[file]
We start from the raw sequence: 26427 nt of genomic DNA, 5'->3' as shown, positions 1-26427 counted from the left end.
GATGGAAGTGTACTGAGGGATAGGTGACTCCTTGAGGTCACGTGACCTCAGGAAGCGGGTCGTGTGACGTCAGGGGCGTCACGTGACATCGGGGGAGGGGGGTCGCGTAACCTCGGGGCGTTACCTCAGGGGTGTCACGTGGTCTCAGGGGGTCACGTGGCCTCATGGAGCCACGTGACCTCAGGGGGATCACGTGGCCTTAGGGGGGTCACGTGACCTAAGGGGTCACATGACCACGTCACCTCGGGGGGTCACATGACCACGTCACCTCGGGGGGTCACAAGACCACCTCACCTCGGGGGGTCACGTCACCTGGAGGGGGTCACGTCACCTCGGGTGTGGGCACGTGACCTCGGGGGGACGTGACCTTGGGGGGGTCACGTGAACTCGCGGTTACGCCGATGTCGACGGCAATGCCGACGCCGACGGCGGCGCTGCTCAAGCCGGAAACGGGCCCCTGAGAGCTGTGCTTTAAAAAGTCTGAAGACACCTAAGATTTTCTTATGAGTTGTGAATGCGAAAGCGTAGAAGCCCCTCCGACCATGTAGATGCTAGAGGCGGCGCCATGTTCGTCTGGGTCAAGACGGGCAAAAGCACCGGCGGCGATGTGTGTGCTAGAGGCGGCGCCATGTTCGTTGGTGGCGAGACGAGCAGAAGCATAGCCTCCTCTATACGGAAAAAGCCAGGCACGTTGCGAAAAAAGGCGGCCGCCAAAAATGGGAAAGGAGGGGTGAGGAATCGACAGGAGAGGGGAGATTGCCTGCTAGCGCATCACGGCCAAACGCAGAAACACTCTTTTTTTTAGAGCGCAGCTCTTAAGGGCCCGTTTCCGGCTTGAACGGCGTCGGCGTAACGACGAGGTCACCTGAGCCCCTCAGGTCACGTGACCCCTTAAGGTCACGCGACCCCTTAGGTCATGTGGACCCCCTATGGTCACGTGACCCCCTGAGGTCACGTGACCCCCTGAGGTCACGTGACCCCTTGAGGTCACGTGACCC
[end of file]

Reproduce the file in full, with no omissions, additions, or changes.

We start from the raw sequence: 26427 nt of genomic DNA, 5'->3' as shown, positions 1-26427 counted from the left end.
GATGGAAGTGTACTGAGGGATAGGTGACTCCTTGAGGTCACGTGACCTCAGGAAGCGGGTCGTGTGACGTCAGGGGCGTCACGTGACATCGGGGGAGGGGGGTCGCGTAACCTCGGGGCGTTACCTCAGGGGTGTCACGTGGTCTCAGGGGGTCACGTGGCCTCATGGAGCCACGTGACCTCAGGGGGATCACGTGGCCTTAGGGGGGTCACGTGACCTAAGGGGTCACATGACCACGTCACCTCGGGGGGTCACATGACCACGTCACCTCGGGGGGTCACAAGACCACCTCACCTCGGGGGGTCACGTCACCTGGAGGGGGTCACGTCACCTCGGGTGTGGGCACGTGACCTCGGGGGGACGTGACCTTGGGGGGGTCACGTGAACTCGCGGTTACGCCGATGTCGACGGCAATGCCGACGCCGACGGCGGCGCTGCTCAAGCCGGAAACGGGCCCCTGAGAGCTGTGCTTTAAAAAGTCTGAAGACACCTAAGATTTTCTTATGAGTTGTGAATGCGAAAGCGTAGAAGCCCCTCCGACCATGTAGATGCTAGAGGCGGCGCCATGTTCGTCTGGGTCAAGACGGGCAAAAGCACCGGCGGCGATGTGTGTGCTAGAGGCGGCGCCATGTTCGTTGGTGGCGAGACGAGCAGAAGCATAGCCTCCTCTATACGGAAAAAGCCAGGCACGTTGCGAAAAAAGGCGGCCGCCAAAAATGGGAAAGGAGGGGTGAGGAATCGACAGGAGAGGGGAGATTGCCTGCTAGCGCATCACGGCCAAACGCAGAAACACTCTTTTTTTTAGAGCGCAGCTCTTAAGGGCCCGTTTCCGGCTTGAACGGCGTCGGCGTAACGACGAGGTCACCTGAGCCCCTCAGGTCACGTGACCCCTTAAGGTCACGCGACCCCTTAGGTCATGTGGACCCCCTATGGTCACGTGACCCCCTGAGGTCACGTGACCCCCTGAGGTCACGTGACCCCTTGAGGTCACGTGACCC